# 3.1: Introduction to Systems of ODEs

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Often we do not have just one dependent variable and just one differential equation, we may end up with systems of several equations and several dependent variables even if we start with a single equation.

If we have several dependent variables, suppose \(y_1\), \(y_2\), ..., \(y_n\), then we can have a differential equation involving all of them and their derivatives. For example, \( y''_1= f(y'_1,y'_2,y_1,y_2,x)\). Usually, when we have two dependent variables we have two equations such as

\[\begin{align}\begin{aligned} y''_1&= f_1(y'_1,y'_2,y_1,y_2,x)\\ y''_2&= f_2(y'_1,y'_2,y_1,y_2,x)\end{aligned}\end{align} \nonumber \]

for some functions \(f_1\) and \(f_2\). We call the above a *system of differential equations*. More precisely, the above is a second order system of ODEs as second order derivatives appear. The system \[\begin{align}\begin{aligned} x_1' & = g_1(x_1,x_2,x_3,t) , \\ x_2' & = g_2(x_1,x_2,x_3,t) , \\ x_3' & = g_3(x_1,x_2,x_3,t) ,\end{aligned}\end{align} \nonumber \] is a *first order system*, where \(x_1,x_2,x_3\) are the dependent variables, and \(t\) is the independent variable.

The terminology for systems is essentially the same as for single equations. For the system above, a *solution* is a set of three functions \(x_1(t)\), \(x_2(t)\), \(x_3(t)\), such that \[\begin{align}\begin{aligned} x_1'(t) &= g_1\bigl(x_1(t),x_2(t),x_3(t),t\bigr) , \\ x_2'(t) &= g_2\bigl(x_1(t),x_2(t),x_3(t),t\bigr) , \\ x_3'(t) &= g_3\bigl(x_1(t),x_2(t),x_3(t),t\bigr) .\end{aligned}\end{align} \nonumber \]

We usually also have an *initial condition*. Just like for single equations we specify \(x_1\), \(x_2\), and \(x_3\) for some fixed \(t\). For example, \(x_1(0) = a_1\), \(x_2(0) = a_2\), \(x_3(0) = a_3\). For some constants \(a_1\), \(a_2\), and \(a_3\). For the second order system we would also specify the first derivatives at a point. And if we find a solution with constants in it, where by solving for the constants we find a solution for any initial condition, we call this solution the *general solution*. Best to look at a simple example.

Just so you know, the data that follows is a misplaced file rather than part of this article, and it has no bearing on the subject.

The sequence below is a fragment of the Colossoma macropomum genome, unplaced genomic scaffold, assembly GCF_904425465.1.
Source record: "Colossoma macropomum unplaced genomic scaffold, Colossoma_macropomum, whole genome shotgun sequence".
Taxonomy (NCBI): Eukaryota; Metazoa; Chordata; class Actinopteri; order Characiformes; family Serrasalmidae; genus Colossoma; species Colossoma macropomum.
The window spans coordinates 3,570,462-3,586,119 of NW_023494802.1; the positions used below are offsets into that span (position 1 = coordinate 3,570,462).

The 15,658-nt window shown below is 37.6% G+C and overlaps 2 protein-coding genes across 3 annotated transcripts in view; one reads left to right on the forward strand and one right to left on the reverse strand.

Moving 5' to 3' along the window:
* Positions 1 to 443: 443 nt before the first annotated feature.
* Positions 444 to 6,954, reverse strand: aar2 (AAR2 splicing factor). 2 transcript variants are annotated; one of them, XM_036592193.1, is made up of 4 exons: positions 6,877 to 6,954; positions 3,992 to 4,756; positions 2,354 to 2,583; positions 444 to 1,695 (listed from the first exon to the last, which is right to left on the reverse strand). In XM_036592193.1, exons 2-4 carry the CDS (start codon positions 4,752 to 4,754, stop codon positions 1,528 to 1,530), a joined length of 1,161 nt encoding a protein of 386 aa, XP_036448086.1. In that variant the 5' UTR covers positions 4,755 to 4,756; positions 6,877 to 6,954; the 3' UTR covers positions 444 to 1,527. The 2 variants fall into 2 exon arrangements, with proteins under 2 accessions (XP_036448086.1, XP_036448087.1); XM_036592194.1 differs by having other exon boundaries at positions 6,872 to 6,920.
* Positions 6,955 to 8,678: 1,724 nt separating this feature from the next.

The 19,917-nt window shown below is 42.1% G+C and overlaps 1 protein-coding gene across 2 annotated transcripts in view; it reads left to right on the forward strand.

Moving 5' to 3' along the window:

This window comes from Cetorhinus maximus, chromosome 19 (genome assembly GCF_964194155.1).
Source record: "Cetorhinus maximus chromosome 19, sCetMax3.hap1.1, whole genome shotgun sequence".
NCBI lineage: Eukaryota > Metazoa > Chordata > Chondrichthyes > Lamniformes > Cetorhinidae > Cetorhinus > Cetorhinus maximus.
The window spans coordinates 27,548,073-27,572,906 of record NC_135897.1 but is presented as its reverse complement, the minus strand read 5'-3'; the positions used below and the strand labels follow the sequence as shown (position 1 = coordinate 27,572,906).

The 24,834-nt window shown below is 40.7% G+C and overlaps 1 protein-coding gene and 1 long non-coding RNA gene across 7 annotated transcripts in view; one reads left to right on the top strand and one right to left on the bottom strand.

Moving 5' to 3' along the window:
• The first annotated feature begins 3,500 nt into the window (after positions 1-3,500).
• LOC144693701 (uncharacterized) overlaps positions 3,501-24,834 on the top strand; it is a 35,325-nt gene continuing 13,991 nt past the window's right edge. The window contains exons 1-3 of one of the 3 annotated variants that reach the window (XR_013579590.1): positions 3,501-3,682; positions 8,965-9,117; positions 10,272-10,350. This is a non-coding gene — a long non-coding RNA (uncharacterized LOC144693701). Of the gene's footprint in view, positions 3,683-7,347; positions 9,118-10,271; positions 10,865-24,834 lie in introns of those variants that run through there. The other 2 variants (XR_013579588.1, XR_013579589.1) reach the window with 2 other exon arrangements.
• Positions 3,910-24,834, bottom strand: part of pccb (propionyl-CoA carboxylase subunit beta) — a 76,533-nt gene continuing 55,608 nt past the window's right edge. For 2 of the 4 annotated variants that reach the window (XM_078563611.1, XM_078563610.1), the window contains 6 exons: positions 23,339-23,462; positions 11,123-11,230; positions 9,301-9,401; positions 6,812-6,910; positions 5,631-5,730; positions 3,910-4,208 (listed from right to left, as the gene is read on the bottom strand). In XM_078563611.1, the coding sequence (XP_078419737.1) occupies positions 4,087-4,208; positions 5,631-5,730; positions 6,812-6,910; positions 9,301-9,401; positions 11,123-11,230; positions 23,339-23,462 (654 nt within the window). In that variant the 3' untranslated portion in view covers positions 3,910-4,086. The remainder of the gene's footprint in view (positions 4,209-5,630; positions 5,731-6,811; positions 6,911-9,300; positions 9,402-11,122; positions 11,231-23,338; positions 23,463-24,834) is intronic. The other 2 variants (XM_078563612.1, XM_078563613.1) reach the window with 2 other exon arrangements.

Sometimes a system is easy to solve by solving for one variable and then for the second variable. Take the first order system

\[\begin{align} \begin{aligned} y'_1 &= y_1, \\ y'_2 &= y_1 - y_2,\end{aligned}\end{align} \nonumber \]

with initial conditions of the form \(y_1(0) = 1\) and \(y_2(0) = 2\).

**Solution**

We note that \( y_1 = C_1e^x\) is the general solution of the first equation. We then plug this \(y_1\) into the second equation and get the equation \(y'_2=C_1e^x-y_2\), which is a linear first order equation that is easily solved for \(y_2\). By the method of integrating factor we obtain

\[ e^xy_2 = \dfrac{C_1}{2}e^{2x} + C_2 \nonumber \] or \[ y_2 = \dfrac{C_1}{2}e^2 + C_2 e^{-x}. \nonumber \]

The general solution to the system is, therefore,

\[ y_1 = C_1e^e,\quad\text{and}\quad y_2 = \dfrac{C_1}{2}e^x + C_2e^{-x}. \nonumber \]

We now solve for \(C_1\) and \(C_2\) given the initial conditions. We substitute \(x=0\) and find that \(C_1 =1\) and \(C_2 =\frac{3}{2}\). Thus the solution is: \(y_1 = e^x,\) and \( y_2 = \dfrac{1}{2}e^x + \dfrac{3}{2}e^{-x}\).